Romeo and Juliet begins with the Prologue, a speech made by an actor (or ‘chorus’) before the main play begins. The Prologue foreshadows the events in the play, such as the deaths of Romeo and Juliet and tells the audience what the play will be about. Shakespeare uses the structure of the prologue to express the theme of love and conflict which occurs throughout the play. It is written in the sonnet form and is fourteen lines long with Iambic pentameter. The use of a fixed rhyme scheme in the Prologue, with stress falling on every second syllable, helps establish the theme of violence in the play and is the closest approximation to speech. From the Prologue, the audience can see that Romeo and Juliet is a play about violence. When the Prologue mentions how the feud between the two houses (families), ‘From ancient grudge break to new mutiny/Where civil blood makes civil hands unclean,’ Shakespeare shows how violence and bloody conflict has affected the whole of Verona. The line, ‘A pair of star-crossed lovers take their life’ tells the audience that both Romeo and Juliet’s fate is death. In addition, it shows the audience that the play is a tragedy and about violence because suicide in the sixteenth century was considered the ultimate violence. Moreover, ‘star-crossed lovers’ shows the audience that Romeo and Juliet are ill-fated and their tragic deaths are a direct consequence of a society at war (which, ironically, they chose not to be part of). Following the statement that Romeo and Juliet will die later in the play, the prologue then says how ‘their death(s)’ then ‘bury their parents’ strife.’ The prologue mentions certain words and phrases such as how Romeo and Juliet’s ‘death-marked’ love and their parents’ ‘rage,’ which further shows how the themes of violence and conflict are important in the play.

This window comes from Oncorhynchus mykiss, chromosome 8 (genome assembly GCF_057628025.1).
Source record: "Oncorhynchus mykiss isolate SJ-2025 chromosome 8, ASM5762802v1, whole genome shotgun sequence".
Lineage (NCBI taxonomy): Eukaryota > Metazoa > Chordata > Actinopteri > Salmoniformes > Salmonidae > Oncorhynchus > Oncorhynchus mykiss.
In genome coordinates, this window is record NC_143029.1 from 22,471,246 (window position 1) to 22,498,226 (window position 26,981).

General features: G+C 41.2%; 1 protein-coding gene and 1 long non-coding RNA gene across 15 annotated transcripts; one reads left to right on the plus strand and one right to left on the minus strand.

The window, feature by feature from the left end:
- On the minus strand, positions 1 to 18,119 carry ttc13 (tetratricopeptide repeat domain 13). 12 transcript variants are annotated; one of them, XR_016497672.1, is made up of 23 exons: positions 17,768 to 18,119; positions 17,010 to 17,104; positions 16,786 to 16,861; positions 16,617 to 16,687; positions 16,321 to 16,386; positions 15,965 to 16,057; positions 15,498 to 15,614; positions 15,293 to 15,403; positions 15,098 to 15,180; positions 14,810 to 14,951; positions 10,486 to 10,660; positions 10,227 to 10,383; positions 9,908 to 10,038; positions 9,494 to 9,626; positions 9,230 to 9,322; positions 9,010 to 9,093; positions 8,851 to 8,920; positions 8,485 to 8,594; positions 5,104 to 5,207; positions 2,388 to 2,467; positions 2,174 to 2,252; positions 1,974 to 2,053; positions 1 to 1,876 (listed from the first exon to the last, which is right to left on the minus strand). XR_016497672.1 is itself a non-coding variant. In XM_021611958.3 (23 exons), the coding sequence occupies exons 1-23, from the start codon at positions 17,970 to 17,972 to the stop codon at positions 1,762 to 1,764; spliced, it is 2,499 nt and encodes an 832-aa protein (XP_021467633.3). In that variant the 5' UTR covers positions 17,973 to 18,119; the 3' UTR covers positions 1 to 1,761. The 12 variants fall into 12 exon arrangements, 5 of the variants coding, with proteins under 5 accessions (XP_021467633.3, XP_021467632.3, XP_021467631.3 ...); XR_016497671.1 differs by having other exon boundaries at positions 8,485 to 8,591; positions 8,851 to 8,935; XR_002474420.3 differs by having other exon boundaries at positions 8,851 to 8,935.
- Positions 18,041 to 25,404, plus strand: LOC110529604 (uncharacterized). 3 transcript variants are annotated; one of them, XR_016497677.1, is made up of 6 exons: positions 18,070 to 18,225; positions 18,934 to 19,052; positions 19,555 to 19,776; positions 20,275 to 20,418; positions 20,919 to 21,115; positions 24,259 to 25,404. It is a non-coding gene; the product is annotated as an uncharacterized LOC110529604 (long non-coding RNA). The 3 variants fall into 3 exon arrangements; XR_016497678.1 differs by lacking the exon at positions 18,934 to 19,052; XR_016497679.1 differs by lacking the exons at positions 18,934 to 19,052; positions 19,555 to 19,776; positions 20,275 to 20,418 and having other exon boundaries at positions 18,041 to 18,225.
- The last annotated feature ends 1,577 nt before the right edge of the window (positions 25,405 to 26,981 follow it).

Act III, scene 1 is a pivotal scene in Romeo and Juliet transforming the play from one of Romance or Comedy into Tragedy. The scene opens on the streets of Verona and begins with talk of violence, ultimately leading to the deaths of two other main characters in the play - Tybalt and Mercutio. Benvolio is eager to avoid a fight with the Capulets and he suggests to Mercutio that they should return home: ‘I pray thee, good Mercutio, let’s retire/ The day is hot, the Capels are abroad’ (lines 1-2.) In Romeo and Juliet, Shakespeare presents Benvolio as a peaceful man and when he says, ‘these hot days is the mad blood stirring’ it shows us that he is nervous that a fight will break out and suggests the heat makes people more irritable. Moreover, Benvolio’s name literally means ‘good will’ or ‘good intentions,’ so when Benvolio looks to avoid confrontation with the Capulets, it supports this idea.